Who are the Mobile only subscribers? For people on the go with smart phones there is considerable value from the mobile version, more than the current $2 price,  but WSJ is prevented from capturing all the value because of the reference price set by their Online only version. Even though it is cumbersome, people can simply read the journal using the browser on their mobile phone, using their online subscription. So the $2 price for Mobile only version makes sense.

What about the price for adding Mobile version to Print only and Online only subscribers? For Online Only subscribers, the $1 is most likely the right price. I bet WSJ’s customer data showed that most of their Online Only subscribers will simply use the mobile browser instead of paying separately. In other words a very steep demand curve, with demand falling sharply after any price more than $0.  So the high $1 price for adding mobile version delivers more profit for WSJ than a lower price.

But for the Print only subscribers, those who did not even prefer reading the online version the incremental utility from mobile version is low. I believe $1 price for these subscribers is not the profit maximizing price. The price lies somewhere between  a few cents and  40 cents (the incremental price for adding Online version to Print Only subscription).

Why not give away mobile access for free to the Print Only  subscribers? Because this would make the print only subscribers who will never prefer adding mobile version think that they are paying for something they do not use. So the incremental price for adding Mobile version to Print Only subscription has to be more than $0.

The net of this is, it is a great idea to charge for mobile version. But the prices need adjustments to maximize profit. While they are at it they should also fix the pricing for the print only subscription.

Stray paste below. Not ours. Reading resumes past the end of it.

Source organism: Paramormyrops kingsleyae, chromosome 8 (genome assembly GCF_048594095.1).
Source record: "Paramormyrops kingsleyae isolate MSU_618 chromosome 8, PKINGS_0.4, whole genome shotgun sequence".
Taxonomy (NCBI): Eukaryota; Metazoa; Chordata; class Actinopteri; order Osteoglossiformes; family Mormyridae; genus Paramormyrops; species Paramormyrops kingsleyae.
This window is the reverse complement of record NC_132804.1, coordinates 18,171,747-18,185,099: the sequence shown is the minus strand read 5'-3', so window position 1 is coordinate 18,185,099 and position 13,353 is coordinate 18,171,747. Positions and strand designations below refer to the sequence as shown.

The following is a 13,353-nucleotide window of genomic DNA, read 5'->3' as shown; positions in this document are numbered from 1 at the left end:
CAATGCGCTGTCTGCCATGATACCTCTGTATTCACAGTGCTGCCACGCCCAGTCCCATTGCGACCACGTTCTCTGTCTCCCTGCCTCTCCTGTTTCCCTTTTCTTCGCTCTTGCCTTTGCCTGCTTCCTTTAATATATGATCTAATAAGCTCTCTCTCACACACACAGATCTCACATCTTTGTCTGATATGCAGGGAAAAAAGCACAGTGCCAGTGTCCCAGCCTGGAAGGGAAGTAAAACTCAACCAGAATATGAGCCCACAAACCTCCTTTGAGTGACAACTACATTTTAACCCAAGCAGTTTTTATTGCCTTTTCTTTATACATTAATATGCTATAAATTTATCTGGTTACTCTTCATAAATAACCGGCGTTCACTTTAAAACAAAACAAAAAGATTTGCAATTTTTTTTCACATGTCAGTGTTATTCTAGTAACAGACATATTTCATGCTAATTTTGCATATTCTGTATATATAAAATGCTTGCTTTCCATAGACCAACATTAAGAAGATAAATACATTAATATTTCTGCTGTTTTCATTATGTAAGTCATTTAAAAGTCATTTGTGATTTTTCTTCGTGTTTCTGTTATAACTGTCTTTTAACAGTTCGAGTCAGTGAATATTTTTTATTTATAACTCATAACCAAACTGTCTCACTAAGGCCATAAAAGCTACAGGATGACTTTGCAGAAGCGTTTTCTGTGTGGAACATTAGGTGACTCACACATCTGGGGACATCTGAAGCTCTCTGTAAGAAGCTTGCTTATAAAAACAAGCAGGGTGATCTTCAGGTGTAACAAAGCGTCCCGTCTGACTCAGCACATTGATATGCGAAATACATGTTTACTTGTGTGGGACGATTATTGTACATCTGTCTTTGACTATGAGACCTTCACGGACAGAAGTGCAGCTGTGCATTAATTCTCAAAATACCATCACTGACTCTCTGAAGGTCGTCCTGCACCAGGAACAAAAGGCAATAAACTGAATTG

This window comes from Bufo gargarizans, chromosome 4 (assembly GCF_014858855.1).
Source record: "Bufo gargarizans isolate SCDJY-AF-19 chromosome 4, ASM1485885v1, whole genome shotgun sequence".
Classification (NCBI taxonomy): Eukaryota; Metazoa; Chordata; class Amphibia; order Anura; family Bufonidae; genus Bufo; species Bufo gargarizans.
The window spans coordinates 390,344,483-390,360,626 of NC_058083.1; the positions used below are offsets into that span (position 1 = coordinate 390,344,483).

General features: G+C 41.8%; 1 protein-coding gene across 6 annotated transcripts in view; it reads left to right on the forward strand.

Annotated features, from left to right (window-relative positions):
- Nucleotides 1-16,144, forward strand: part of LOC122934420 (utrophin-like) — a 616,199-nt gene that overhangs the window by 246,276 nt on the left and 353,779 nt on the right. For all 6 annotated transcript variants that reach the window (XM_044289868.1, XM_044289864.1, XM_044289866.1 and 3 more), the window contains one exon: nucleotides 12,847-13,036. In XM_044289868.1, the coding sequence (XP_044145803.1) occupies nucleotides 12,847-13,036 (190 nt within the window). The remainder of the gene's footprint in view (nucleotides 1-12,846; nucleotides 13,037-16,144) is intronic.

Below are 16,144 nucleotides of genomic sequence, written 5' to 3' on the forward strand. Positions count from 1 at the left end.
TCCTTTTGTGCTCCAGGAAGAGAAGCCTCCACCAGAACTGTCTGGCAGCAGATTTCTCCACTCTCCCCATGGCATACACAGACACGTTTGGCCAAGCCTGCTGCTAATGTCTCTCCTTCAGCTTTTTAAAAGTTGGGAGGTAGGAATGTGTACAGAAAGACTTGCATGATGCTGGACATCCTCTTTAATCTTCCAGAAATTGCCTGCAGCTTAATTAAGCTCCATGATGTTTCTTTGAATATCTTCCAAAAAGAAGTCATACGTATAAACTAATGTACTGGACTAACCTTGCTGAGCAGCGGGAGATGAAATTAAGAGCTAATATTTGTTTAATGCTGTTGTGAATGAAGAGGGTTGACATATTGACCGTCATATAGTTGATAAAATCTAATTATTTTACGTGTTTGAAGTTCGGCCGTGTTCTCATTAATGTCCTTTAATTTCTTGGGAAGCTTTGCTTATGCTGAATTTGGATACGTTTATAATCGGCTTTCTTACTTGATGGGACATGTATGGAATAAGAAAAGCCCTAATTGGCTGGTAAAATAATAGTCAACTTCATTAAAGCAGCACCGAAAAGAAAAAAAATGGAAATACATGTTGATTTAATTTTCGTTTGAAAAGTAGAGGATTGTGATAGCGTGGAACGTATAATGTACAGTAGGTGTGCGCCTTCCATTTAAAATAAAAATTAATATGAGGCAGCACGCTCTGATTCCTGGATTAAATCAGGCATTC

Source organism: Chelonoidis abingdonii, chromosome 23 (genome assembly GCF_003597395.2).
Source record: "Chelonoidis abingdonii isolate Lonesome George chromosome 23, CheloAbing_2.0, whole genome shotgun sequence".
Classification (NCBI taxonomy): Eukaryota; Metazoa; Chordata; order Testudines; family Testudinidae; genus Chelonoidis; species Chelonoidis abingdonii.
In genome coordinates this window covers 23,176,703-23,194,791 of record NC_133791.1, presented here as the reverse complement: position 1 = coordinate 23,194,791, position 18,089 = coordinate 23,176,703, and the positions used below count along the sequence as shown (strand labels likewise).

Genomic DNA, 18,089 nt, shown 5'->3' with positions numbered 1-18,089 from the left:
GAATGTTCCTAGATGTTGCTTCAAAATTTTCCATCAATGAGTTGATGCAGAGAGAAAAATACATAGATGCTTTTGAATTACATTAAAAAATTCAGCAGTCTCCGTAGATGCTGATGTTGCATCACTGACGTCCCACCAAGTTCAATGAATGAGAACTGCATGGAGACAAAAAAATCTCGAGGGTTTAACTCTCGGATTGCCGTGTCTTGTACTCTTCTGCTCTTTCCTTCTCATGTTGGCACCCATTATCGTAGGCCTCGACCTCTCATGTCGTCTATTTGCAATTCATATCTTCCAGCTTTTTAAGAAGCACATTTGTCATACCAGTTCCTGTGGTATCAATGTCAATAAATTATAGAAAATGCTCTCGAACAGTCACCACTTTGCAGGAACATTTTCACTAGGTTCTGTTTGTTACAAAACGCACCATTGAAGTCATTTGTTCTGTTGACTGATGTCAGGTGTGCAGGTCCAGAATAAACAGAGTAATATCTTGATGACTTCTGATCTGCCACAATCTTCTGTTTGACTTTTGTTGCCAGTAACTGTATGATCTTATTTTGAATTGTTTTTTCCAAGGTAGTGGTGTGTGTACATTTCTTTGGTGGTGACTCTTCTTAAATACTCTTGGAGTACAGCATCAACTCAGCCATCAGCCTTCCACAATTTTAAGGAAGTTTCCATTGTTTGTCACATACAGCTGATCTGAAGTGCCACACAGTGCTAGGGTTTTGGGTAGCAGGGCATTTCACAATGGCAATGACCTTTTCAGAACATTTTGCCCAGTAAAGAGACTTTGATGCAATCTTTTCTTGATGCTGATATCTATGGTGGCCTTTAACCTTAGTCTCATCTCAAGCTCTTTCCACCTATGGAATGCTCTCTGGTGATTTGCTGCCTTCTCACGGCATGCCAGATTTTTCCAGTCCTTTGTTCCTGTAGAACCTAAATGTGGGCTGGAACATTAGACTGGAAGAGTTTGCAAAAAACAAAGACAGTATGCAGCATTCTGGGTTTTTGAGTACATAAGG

Presence of Vice Products Increases Utility from Virtue Products

On a sunny afternoon you just finished your run and is hungry for a snack. Now consider these two scenarios

  1. You walk by a fruit stall that sells only fruits and you buy an apple
  2. You walk by a fruit stall that sells Snicker and other chocolate bars as well and you still buy an apple

In both these scenarios, which one of the two will you feel more virtuous? According to Dhar and Wertenbroch, you will feel  more virtuous in the second situation.

Selecting an unappealing virtue from a choice set that also includes tempting vices provides a positive self-signal (highlighting one’s ability to resist temptation) that enhances the utility of consuming the virtue

Utility from consuming the virtue when a choice is available is more than that when virtue was the only option available. Since consumer’s utility translates to their willingness to pay, can a marketer apply the findings of Wertenbroch and Dhar to increase perceived value of their virtue products and hence be able to charge higher price premium? Yes,  here are a few applications for this finding:

  1. For the said two stores, the one selling both candy bar and apples can price the apples more than the other stores and the customers would gladly pay for it.
  2. For a restaurant selling fresh green salads, offering a really greasy and fatty appetizer or entree  in the menu will enable it to price the salad at a higher price than it would have been possible with all healthy options. This is one reason why McDonalds is able to charge  premium prices for its salad options.
  3. A broader example is green products, these qualify as virtue compared to regular products. Are customers willing to pay a higher price for green products? In a study done by Yale forestry department it was stated that half the people surveyed they were willing to pay a 15% price premium for green products. A marketer cannot take these results to imply that customers will choose green products at the point of purchase. But we infer from Wertenbroch and Dhar’s study that a marketer is better off, in terms of profit maximization, offering regular products alongside green products instead of just green products.

Take the most recent story from NYTimes on how chickens are killed before they are processed.

Two premium chicken producers, Bell & Evans in Pennsylvania and Mary’s Chickens in California, are preparing to switch to a system of killing their birds that they consider more humane.

When customers see these benignly killed chicken next to regularly killed chicken, their willingness to pay for the former is likely to be higher than that for the latter.